From March to June
Asparagus is a perennial herbaceous plant which perhaps originated in Mesopotamia. Interest in this plant as a vegetable dates back to antiquity, but it seems that only at the end of the Middle Ages did large-scale its cultivation commence. With the discovery of the New World, the asparagus also crossed the ocean and found new land suitable for its cultivation. Worldwide, the largest producers are China, Peru, Mexico, the United States and South Africa; in Europe, it is Spain, France, Germany and Italy, which has the highest unit yields.
Asparagus belongs to the family Liliaceae, genus Asparagus, to which over 240 species are ascribed.
The root system consists of two types of roots:
- Principal: arranged in a radial pattern on the "crown", fleshy, cylindrical, with branching and indefinite growth; they can reach considerable depths and act as a reserve body; if a main root is cut, it does not branch any more and, due to difficulty in healing, tends to rot.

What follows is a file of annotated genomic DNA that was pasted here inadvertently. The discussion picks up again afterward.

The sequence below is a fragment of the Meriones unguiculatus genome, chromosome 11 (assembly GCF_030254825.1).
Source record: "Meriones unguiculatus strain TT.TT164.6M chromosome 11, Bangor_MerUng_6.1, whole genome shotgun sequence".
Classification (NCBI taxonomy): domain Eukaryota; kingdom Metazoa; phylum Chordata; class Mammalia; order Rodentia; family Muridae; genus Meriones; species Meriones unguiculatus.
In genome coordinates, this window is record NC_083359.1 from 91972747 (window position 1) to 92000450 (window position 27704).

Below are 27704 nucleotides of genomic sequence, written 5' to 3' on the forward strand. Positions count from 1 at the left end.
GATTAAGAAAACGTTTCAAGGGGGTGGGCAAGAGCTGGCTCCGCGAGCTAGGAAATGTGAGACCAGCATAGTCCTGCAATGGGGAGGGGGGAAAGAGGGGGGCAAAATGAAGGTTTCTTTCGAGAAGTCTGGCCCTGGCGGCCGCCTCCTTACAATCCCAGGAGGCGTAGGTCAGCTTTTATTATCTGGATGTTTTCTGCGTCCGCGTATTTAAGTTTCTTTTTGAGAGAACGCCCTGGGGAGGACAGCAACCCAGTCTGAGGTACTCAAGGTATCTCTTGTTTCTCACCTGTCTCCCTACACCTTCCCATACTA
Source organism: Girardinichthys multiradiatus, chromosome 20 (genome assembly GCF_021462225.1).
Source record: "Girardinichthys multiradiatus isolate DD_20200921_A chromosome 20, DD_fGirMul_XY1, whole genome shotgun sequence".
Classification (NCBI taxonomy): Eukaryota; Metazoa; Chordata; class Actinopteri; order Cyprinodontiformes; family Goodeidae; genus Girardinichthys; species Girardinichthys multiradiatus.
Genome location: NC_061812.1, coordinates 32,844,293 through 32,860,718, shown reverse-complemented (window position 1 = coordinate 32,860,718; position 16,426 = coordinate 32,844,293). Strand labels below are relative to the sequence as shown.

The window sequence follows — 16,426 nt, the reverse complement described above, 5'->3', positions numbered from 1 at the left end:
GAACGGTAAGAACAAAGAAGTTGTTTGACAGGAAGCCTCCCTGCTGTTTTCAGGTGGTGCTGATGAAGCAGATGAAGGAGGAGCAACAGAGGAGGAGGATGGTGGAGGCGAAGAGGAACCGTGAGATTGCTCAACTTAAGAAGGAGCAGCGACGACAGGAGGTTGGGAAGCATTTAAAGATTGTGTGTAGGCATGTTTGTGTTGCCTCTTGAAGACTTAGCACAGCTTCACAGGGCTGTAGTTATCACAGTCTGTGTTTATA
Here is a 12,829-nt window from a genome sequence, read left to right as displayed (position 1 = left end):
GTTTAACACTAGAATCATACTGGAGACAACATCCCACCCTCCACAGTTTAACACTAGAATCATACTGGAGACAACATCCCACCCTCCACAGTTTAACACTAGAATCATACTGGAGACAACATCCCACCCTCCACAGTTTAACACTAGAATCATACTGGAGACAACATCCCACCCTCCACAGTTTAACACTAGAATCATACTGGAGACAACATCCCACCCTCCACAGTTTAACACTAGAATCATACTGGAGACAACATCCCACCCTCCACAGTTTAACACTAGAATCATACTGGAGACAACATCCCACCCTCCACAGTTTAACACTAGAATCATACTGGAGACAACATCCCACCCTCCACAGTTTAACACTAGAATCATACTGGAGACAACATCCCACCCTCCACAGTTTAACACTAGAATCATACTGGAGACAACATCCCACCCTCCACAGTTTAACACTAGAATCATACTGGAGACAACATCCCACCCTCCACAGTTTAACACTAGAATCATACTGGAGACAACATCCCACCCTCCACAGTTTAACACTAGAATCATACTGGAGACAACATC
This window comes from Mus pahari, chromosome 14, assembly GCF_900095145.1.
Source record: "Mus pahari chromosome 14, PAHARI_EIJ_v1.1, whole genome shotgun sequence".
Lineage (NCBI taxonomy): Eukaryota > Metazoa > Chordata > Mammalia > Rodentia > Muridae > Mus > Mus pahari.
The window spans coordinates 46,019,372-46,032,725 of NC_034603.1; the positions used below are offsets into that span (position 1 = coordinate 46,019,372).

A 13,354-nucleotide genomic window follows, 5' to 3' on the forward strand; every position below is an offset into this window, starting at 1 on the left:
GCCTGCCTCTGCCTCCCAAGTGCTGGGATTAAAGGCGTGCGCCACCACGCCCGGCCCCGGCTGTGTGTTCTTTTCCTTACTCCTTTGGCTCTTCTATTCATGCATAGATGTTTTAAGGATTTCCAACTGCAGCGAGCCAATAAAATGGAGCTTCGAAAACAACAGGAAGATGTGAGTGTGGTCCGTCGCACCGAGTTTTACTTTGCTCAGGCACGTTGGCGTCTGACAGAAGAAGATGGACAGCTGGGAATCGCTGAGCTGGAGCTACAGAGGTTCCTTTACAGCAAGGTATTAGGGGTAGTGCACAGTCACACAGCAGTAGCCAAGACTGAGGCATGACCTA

- Secondary: fibrous and thinner, they are present along the main roots and, especially at the end part, have an absorption function.
Asparagus is a tender and succulent spring vegetable that is extremely rich in beneficial properties. It represents a perennial variety, its cultivation in Europe beginning over a thousand years ago. Italy, together with France and Germany, is one of the largest producers in Europe. Choosing to consume asparagus means giving preference to local and seasonal foods, as well as ones rich in beneficial properties to protect our body from disease.